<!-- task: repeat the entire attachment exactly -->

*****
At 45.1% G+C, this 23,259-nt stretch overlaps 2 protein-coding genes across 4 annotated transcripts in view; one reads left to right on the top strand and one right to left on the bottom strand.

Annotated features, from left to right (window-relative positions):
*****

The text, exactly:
At 45.1% G+C, this 23,259-nt stretch overlaps 2 protein-coding genes across 4 annotated transcripts in view; one reads left to right on the top strand and one right to left on the bottom strand.

Annotated features, from left to right (window-relative positions):